Availability was replenished for the entirety of September and October, including Labor Day weekend. This is noteworthy because it is not simply an inventory reallocation for some of these dates–there was no inventory in the resort guest or theme park ticket guest buckets from which to pull for these dates.
If you have flexibility in your plans, we’d highly recommend avoiding the parks over Labor Day weekend. It’s going to be the first real test of the reduced capacity parks, and will be significantly more crowded than any other date since reopening thus far. This is not theoretical–those dates will be crowded. Our expectation is that crowds from September 5-7 will be around double the levels of crowds from September 8-10.
The good news is that pretty much the rest of September and October shouldn’t be too bad. That’s even with more Annual Passholders being in the parks than in July and August. We would expect a spike on weekends and a slight spike overall due to Walt Disney World’s Announcement of Halloween at Magic Kingdom, but not much else.
That announcement came so late that it’s not going to result in a significant number of tourists booking trips–it’s only going to move the needle among locals. Even if more Floridians visit, there’s still no shortage of “available space” in Magic Kingdom, Animal Kingdom, and Epcot on weekdays and most weekends. Filling unused capacity with slightly more locals shouldn’t be much of an issue–especially if they’re spending disproportionate time on Main Street, shopping, and snacking.
Aside from Labor Day weekend, the next couple of months should be pretty slow at Walt Disney World. Again, there will be an increase in Annual Passholders who were, in some cases, arbitrarily shut out in July and August even when crowds were otherwise low.
However, this is naturally Florida’s off-season, something that has long been evident in September at Walt Disney World (not even the opening of Star Wars: Galaxy’s Edge could change that last year). Of late, October has been busier, but it’s also been buoyed by special events and school breaks, almost all of which are not happening as normal this year.
In other words, there will be more locals (disproportionately on weekends) but fewer tourists as compared to the summer months. Expect most of the same trends to continue, with only Disney’s Hollywood Studios coming close to hitting its reduced capacity cap.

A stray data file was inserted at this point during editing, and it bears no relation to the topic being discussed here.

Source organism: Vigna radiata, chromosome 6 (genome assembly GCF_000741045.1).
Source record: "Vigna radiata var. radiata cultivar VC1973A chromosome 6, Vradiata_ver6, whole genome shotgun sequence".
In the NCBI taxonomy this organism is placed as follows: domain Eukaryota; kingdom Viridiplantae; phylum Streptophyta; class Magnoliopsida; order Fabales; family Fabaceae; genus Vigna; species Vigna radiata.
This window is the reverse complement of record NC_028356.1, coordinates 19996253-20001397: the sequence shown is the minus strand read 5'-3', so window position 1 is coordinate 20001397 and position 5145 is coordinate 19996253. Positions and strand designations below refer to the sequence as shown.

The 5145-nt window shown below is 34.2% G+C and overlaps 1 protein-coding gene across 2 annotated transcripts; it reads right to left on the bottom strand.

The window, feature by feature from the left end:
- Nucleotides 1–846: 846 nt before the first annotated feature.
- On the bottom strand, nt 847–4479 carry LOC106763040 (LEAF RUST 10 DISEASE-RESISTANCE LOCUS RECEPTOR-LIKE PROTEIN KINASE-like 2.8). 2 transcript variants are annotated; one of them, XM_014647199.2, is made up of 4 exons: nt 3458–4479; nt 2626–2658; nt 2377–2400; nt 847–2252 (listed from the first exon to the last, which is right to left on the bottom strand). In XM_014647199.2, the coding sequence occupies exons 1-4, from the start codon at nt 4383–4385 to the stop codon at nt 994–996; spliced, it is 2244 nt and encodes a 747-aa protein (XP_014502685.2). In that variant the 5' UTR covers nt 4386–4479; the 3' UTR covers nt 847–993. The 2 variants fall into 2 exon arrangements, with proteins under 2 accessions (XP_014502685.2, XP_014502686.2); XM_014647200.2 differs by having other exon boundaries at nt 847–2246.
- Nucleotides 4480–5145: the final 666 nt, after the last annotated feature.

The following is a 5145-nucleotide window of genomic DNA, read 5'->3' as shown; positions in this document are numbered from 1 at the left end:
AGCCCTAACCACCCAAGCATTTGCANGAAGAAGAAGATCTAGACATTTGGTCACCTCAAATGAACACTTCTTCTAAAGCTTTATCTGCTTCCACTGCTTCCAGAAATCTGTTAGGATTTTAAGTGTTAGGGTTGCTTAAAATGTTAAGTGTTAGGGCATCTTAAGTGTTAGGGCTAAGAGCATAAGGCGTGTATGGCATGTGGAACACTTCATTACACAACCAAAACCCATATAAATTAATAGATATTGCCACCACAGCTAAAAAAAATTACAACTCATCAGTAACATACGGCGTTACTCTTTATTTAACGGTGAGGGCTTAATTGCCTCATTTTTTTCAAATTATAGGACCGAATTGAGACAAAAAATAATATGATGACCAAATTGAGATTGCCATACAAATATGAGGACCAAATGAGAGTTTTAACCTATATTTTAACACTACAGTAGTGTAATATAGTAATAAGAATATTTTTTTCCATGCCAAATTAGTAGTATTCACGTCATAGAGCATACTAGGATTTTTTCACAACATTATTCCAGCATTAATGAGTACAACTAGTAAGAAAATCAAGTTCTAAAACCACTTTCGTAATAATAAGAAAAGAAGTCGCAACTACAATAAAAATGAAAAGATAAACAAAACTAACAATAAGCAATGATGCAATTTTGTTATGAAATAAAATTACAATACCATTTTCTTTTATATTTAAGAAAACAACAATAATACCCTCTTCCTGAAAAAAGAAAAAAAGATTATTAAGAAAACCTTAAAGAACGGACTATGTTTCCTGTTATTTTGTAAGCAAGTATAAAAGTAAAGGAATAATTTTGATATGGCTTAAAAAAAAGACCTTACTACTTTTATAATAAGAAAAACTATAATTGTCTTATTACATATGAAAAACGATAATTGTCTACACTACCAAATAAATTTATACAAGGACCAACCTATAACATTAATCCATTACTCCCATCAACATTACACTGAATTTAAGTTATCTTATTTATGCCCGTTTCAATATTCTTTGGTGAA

The other parks are still ghost towns, with some weekends being2/10 in terms of crowds. That might bump up to 3/10 in the next two months. Most weekdays are around 1/10. That should stay the same, if not trend downwards. The last two hours of the day will still be particularly light. The biggest change is likely to be the ‘feels like’ crowds at Magic Kingdom increasing on weekends.
We would strongly recommend booking Disney Park Pass reservations ASAP if you’re an Annual Passholder. It’s unclear how much inventory Walt Disney World has released into the AP “bucket” of Park Pass reservations, and for some of these dates, it’s probably not much. We are monitoring closely for Park Pass availability—if you want notification when the next inventory dump happens, sign up to receive our FREE Walt Disney World Email Newsletter.
It’s also worth noting that this is another one-off redistribution (or replenishment, in the case of Labor Day), not the introduction of a dynamic system. Eventually, we still hope/think that Walt Disney World will figure things out and start reallocating surplus Disney Park Pass availability to the Annual Passholder bucket around 24-48 hours before the date in question on a rolling basis.
What do you think crowds will be like Labor Day weekend? The rest of September and October? Have any luck scoring Disney Park Pass reservations with this new inventory dump? Are you still an Annual Passholder? What’s your take on the Park Pass fiasco? If you didn’t cancel your Annual Pass due to the lack of Park Pass availability, are you glad you stuck it out now? Do you agree or disagree with our commentary? Any questions we can help you answer? Hearing your feedback–even when you disagree with us–is both interesting to us and helpful to other readers, so please share your thoughts below in the comments!